The University of New England has approved a three-year PhD project looking at the ecology of Australian quail and the potential for an exotic food industry.
PhD candidate Ionie Smallwood, a native of the United Kingdom, has already completed a master’s degree in applied poultry science in her home country.
The PhD she is now working on at the University of New England in New South Wales is concentrating on poultry nutrition, with a focus on layer nutrition in alternative production systems.
Associate Professor Graham Hall, one of the supervisors, said confirmation of the research project was significant.
“This would be the first PhD on Australian quail in at least 50 years,” he said.
“We are still working out the scope of the research but it will be looking at field ecology of brown and stubble quail and whether there is a commercial poultry opportunity with stubble quail.”
Assoc. Prof. Hall said there was a growing interest in the use of exotic foods in the UK and Europe and the same trend was evident in Australia.
Australia has some history of captive quail breeding, mainly by bird fanciers.
“The gourmet food industry is always looking for something different and the use of wild food like quail is interesting for the reason that it would be new, novel and potentially profitable,” Assoc. Prof. Hall said.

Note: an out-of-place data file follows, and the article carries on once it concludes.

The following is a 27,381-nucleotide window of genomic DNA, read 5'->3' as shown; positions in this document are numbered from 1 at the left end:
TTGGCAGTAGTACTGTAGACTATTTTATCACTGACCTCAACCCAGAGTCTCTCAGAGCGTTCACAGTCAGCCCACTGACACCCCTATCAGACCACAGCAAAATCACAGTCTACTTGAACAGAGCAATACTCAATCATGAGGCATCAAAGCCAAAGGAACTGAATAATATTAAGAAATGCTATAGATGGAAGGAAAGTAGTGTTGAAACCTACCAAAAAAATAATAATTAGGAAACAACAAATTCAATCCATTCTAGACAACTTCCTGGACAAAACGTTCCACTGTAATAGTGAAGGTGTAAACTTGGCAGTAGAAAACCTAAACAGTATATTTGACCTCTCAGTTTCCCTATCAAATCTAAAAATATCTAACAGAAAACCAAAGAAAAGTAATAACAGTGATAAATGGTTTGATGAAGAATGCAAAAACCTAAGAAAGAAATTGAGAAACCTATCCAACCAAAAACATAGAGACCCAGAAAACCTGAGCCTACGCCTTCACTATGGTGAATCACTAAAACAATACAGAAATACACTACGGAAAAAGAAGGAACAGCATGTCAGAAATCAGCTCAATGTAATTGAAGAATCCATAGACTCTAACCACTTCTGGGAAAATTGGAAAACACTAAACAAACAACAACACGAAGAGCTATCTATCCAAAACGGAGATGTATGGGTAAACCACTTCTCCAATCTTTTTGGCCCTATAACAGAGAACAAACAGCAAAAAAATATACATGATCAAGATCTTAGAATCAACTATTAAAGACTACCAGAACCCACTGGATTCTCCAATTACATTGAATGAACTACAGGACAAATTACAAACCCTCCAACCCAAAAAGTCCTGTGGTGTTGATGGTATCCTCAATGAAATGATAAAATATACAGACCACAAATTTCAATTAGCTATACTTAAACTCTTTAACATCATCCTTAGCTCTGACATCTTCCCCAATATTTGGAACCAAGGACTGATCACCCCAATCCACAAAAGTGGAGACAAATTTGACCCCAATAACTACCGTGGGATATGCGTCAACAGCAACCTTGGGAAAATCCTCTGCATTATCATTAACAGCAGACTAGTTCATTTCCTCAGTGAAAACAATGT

Currently, the Japanese quail breed is the largest game bird industry in Australia with 6.5 million quail processed annually, worth $14 m.
Japanese quail were domesticated first in China, which is now the world’s largest producer of quail meat (150 000 tonnes per year) while Spain and France each produce close to 10 000 tonnes per year.
Females are raised for egg production and the males are grown for their quality meat.
“The PhD is a significant event in quail research and Ionie has the skills to do it with her background,” Assoc. Prof. Hall said.
“It will also give us information on diet and development that will help with their management in the wild.”
While the finer details of the project are still being worked through, it will certainly include capturing stubble quail from a site in NSW to stock a trial facility.
“We know there are plenty of birds there and it is just a matter of capturing enough; we have a facility here at the university to keep them in a converted poultry shed.”